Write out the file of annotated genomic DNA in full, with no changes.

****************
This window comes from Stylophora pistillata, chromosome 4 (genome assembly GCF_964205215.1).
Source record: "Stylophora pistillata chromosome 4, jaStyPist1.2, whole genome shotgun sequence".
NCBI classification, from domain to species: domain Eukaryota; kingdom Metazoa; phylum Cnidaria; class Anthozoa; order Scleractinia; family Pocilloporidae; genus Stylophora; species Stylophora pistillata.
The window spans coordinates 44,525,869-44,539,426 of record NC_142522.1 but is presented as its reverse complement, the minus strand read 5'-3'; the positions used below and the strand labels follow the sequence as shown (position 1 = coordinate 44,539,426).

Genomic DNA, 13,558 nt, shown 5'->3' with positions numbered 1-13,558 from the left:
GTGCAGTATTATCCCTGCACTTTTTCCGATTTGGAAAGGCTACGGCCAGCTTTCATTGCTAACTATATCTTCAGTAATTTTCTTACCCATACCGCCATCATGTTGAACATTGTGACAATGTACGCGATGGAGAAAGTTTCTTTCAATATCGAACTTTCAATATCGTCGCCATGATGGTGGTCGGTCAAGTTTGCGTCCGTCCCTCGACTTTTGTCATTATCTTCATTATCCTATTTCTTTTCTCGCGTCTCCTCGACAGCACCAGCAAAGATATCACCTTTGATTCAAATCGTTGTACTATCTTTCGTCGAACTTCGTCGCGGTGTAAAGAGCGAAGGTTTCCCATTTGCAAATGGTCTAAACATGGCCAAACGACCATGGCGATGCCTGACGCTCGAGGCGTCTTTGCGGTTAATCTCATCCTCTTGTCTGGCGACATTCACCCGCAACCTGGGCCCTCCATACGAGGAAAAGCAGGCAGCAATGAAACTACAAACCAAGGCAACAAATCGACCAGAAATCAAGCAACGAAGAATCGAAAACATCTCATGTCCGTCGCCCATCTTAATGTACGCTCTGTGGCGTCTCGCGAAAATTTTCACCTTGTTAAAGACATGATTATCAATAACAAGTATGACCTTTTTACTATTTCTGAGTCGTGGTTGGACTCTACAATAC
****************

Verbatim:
This window comes from Stylophora pistillata, chromosome 4 (genome assembly GCF_964205215.1).
Source record: "Stylophora pistillata chromosome 4, jaStyPist1.2, whole genome shotgun sequence".
NCBI classification, from domain to species: domain Eukaryota; kingdom Metazoa; phylum Cnidaria; class Anthozoa; order Scleractinia; family Pocilloporidae; genus Stylophora; species Stylophora pistillata.
The window spans coordinates 44,525,869-44,539,426 of record NC_142522.1 but is presented as its reverse complement, the minus strand read 5'-3'; the positions used below and the strand labels follow the sequence as shown (position 1 = coordinate 44,539,426).

Genomic DNA, 13,558 nt, shown 5'->3' with positions numbered 1-13,558 from the left:
GTGCAGTATTATCCCTGCACTTTTTCCGATTTGGAAAGGCTACGGCCAGCTTTCATTGCTAACTATATCTTCAGTAATTTTCTTACCCATACCGCCATCATGTTGAACATTGTGACAATGTACGCGATGGAGAAAGTTTCTTTCAATATCGAACTTTCAATATCGTCGCCATGATGGTGGTCGGTCAAGTTTGCGTCCGTCCCTCGACTTTTGTCATTATCTTCATTATCCTATTTCTTTTCTCGCGTCTCCTCGACAGCACCAGCAAAGATATCACCTTTGATTCAAATCGTTGTACTATCTTTCGTCGAACTTCGTCGCGGTGTAAAGAGCGAAGGTTTCCCATTTGCAAATGGTCTAAACATGGCCAAACGACCATGGCGATGCCTGACGCTCGAGGCGTCTTTGCGGTTAATCTCATCCTCTTGTCTGGCGACATTCACCCGCAACCTGGGCCCTCCATACGAGGAAAAGCAGGCAGCAATGAAACTACAAACCAAGGCAACAAATCGACCAGAAATCAAGCAACGAAGAATCGAAAACATCTCATGTCCGTCGCCCATCTTAATGTACGCTCTGTGGCGTCTCGCGAAAATTTTCACCTTGTTAAAGACATGATTATCAATAACAAGTATGACCTTTTTACTATTTCTGAGTCGTGGTTGGACTCTACAATAC